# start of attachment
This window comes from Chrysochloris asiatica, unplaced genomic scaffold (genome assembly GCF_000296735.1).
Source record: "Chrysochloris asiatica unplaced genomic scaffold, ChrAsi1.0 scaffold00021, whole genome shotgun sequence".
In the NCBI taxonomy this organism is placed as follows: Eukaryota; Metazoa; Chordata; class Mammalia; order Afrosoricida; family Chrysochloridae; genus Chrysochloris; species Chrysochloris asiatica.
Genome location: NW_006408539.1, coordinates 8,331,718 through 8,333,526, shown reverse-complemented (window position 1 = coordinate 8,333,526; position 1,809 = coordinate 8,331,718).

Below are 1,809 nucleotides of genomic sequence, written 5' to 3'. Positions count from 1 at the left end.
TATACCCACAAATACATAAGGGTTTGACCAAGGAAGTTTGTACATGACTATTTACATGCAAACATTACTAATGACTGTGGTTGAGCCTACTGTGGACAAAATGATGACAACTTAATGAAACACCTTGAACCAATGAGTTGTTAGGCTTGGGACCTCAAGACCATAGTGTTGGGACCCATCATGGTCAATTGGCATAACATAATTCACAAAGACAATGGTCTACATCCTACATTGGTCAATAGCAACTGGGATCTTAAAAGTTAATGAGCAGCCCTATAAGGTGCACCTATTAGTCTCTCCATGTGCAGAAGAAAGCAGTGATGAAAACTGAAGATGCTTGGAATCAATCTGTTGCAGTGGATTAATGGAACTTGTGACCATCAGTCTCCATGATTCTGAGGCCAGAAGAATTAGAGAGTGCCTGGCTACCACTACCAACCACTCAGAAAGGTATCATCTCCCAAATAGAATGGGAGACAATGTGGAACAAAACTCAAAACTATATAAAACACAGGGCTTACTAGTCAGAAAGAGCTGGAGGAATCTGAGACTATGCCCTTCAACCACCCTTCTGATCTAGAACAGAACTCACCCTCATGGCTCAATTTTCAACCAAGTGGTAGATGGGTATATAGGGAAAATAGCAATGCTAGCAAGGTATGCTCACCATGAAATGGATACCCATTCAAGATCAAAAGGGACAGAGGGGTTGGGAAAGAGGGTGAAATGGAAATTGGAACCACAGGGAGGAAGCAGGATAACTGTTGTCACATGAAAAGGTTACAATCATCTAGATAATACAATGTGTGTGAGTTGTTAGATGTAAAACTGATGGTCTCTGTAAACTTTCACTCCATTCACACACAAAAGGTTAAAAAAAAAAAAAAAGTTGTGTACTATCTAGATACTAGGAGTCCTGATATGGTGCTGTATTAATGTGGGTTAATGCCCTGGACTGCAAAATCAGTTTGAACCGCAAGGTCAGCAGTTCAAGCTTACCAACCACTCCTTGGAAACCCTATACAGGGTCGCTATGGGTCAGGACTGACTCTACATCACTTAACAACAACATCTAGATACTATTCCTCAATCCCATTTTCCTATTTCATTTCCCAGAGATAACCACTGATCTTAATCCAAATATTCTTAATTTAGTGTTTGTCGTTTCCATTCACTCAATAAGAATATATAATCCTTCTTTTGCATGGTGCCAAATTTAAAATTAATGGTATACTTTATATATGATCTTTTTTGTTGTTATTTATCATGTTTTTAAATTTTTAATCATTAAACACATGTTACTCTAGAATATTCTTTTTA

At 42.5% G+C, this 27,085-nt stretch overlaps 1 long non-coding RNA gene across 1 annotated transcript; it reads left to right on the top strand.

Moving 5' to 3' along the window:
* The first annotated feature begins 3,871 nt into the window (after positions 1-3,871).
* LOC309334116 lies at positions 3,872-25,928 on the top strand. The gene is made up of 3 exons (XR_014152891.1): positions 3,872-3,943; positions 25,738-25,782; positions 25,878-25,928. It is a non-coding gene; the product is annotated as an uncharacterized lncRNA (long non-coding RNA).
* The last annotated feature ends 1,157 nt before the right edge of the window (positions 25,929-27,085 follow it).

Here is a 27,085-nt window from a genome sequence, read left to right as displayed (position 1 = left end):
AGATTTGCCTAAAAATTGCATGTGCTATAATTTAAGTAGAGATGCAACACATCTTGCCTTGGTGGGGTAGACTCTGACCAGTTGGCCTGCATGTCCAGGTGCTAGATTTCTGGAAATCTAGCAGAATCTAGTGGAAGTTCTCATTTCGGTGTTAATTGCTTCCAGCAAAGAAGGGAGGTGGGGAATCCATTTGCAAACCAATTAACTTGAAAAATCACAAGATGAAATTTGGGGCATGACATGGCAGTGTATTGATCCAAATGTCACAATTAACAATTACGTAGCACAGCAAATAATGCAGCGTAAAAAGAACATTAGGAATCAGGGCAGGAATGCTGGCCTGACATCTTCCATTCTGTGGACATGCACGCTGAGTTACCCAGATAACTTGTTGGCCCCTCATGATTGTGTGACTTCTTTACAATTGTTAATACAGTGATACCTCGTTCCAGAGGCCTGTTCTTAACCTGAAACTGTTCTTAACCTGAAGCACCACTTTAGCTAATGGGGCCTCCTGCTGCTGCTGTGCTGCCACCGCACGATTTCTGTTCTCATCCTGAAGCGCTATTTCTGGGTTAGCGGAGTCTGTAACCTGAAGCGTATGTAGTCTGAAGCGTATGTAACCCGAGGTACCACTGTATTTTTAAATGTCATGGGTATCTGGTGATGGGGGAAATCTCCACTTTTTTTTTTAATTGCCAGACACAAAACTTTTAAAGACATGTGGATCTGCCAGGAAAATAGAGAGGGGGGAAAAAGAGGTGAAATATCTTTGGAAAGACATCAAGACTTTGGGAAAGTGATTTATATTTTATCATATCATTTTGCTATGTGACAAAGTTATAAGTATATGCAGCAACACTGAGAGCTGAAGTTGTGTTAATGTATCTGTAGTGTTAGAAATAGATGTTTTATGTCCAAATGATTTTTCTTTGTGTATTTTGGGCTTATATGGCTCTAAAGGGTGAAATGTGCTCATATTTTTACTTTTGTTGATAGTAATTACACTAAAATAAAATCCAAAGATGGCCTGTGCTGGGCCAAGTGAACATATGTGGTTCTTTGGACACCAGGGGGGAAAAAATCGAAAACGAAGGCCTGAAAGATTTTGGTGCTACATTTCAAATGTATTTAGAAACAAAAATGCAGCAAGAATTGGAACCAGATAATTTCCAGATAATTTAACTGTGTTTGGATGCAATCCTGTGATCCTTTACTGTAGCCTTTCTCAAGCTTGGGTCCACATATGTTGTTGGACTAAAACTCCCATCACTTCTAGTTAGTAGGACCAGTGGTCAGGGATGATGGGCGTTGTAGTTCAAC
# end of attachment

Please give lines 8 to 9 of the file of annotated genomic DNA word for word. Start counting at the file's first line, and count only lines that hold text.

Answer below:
Moving 5' to 3' along the window:
* The first annotated feature begins 3,871 nt into the window (after positions 1-3,871).